The Age Of Reason, The Enlightenment And Deism


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In university courses on philosophy and history, they refer to the Age of Reason, the Age of Enlightenment and the philosophy of Deism. The Age of Reason covers the 1600’s and 1700’s A.D. and the Age of Enlightenment relates to the 1700’s and possibly early 1800’s. There is some overlapping in time and ideas among these two eras. But there also are distinctions between them. Deism was a religious philosophy closely associated with both the Age of Reason and the Enlightenment.


The Age of Reason


The Age of Reason refers to the period in European, British and American history in which the rationalist philosophies of Rene Descartes (1596-1650), Gottfried Leibnitz (1646-1716), Bendedict de Spinoza (1632-1677) and Immanuel Kant (1724-1804) were major influences in the universities and among the highly educated and ruling classes of Europe, Britain and the United States.

Each of these philosophers believed in God but their primary emphasis was on human reason.

Spinoza taught that[1]:


a)        supernatural events do not occur.

b)        our only knowledge comes from human reason and not from revelation from God.

c)        our emphasis should be on nature and not on God.

d)        in the realm of ethics and morals, the highest good is equated with our human understanding or reason and humans must conform to the concept of natural law or natural justice. In other words, what humans decided with their human reason was right is right and was wrong is wrong.


From these ideas developed the non-Christian philosophies of Deism, secular humanism and natural law ethics. Even though the Romanticist philosophers of the late 1700’s and early 1800’s did not support rationalism, they found Spinoza’s teachings on ethics and nature attractive. [2]

The rationalists not only opposed the idea that truth can be obtained by revelation from God through the Bible. They also attacked the empiricist philosophy of 1700’s to 1900’s which stated that truth is obtained only through the experiences of the physical senses.




The Age of Enlightenment


The Age of Enlightenment had its roots in the philosophy of rationalism which was taught by Descartes, Spinoza, Leibnitz and others, but it went beyond these. Here are some of the main features of the so-called Age of Enlightenment[3]:


1.         When discussing “What is Enlightenment?”, one of the leaders of the Enlightenment, Kant stated that it was the emergence of the human race from a state of immaturity to a state of maturity. Kant described immaturity as relying on authorities like the Bible, the Church and the State to tell us what to think and do. Maturity was using our own God-given reason and understanding to decide what to think and how to act. Kant said it was an offence to God-given human nature to think and act as the Bible, Church or State commands and instructs us.

2.         The Enlightenment philosophers stated that because humans possessed the wonderful God-imparted gift of reason, there was no limit to how far the human race could progress. The advances in science and technology at the time seemed to confirm this idea.

3.         The leaders of the Enlightenment said that human reason indicated there were certain natural rights that each human has. Examples of these are life, justice, liberty, equality, property, security and the pursuit of happiness.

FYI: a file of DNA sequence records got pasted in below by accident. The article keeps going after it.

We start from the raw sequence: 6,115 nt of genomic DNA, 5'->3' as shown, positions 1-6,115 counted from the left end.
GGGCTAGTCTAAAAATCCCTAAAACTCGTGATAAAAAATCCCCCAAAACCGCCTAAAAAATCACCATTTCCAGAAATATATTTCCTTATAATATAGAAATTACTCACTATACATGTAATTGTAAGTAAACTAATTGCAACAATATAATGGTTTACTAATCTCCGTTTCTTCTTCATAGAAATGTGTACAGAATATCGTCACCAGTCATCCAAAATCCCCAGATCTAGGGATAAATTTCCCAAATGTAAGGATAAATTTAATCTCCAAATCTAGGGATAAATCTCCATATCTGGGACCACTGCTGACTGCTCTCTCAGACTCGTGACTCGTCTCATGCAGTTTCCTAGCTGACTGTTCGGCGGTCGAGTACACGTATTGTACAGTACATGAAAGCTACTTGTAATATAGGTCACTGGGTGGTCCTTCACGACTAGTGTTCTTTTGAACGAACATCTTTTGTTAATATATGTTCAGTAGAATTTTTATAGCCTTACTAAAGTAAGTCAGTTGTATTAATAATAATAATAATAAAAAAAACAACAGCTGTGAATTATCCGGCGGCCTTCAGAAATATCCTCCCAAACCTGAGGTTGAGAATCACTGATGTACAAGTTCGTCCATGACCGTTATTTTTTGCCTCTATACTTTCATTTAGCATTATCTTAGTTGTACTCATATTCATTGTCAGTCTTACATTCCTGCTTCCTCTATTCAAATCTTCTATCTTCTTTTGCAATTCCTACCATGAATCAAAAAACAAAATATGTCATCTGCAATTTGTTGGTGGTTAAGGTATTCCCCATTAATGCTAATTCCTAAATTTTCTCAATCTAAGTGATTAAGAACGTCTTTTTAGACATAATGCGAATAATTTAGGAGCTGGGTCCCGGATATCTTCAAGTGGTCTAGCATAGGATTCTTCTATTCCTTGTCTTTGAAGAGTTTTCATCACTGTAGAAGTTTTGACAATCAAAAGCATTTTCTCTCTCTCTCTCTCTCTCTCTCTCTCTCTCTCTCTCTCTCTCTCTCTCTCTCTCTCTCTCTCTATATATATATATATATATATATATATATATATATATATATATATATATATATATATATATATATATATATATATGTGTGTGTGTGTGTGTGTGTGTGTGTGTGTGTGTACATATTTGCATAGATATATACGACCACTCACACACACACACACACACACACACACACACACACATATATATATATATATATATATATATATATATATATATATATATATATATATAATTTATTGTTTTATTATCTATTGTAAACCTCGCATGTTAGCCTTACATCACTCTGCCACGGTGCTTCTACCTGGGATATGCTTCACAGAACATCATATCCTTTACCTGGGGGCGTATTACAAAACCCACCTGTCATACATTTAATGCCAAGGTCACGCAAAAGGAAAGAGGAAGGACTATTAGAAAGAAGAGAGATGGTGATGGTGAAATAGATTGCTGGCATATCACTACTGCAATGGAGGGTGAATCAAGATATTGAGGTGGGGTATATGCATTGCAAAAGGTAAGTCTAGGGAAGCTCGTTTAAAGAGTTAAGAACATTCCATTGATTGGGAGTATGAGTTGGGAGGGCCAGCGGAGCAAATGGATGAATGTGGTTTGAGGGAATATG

While many of these values have a Biblical base, the followers of the Enlightenment often defined these in ways contrary to the Bible’s teachings. For example, their definitions of the concepts of liberty, justice and equality justified various types of wickedness in relation to sex and easy divorce. Their concept of the pursuit of happiness quickly degenerated into a worship of both God-given pleasures and evil perverted usages of these.

4.         The philosophers of the Enlightenment taught rightly that God did not appoint kings and queens with the absolute right to command their subjects to do whatever the kings or queens chose. This was an attack on the European idea of the divine right of kings to rule.

5.         The Enlightenment philosophers did not agree with many of the teachings of the Bible, but instead followed the teachings of deism. Deism acknowledged God’s existence but taught that humans should choose their own morals, ethics and customs according to the logic of their human reason and in accord with the subjective concept of natural justice.

6.         The philosophers of the Enlightenment formulated various humanistic goals or ends for society and taught that the means of achieving these goals must be determined by human reason and not by the Bible.

7.         The Enlightenment philosophers taught their followers to also worship modern science’s study of nature. They also stated that the universe was like a machine governed by natural laws which can be discovered by human reason. They said that God had originally created the universe and had given it the laws of nature, but He had left it like a machine to run itself. This why they argued that God does not perform miracles in the natural realm. They believed that if God performed miracles, this would have undermined the supposedly unchangeable natural laws He had originally determined. Another result of such thinking was the Enlightenment philosophers regarded the human body as a machine with natural laws governing it which could supposedly only be properly discovered and dealt with by male doctors. The Enlightenment philosophers assumed males had the superior faculties of reason and logic to females, making males and not females suitable to be doctors.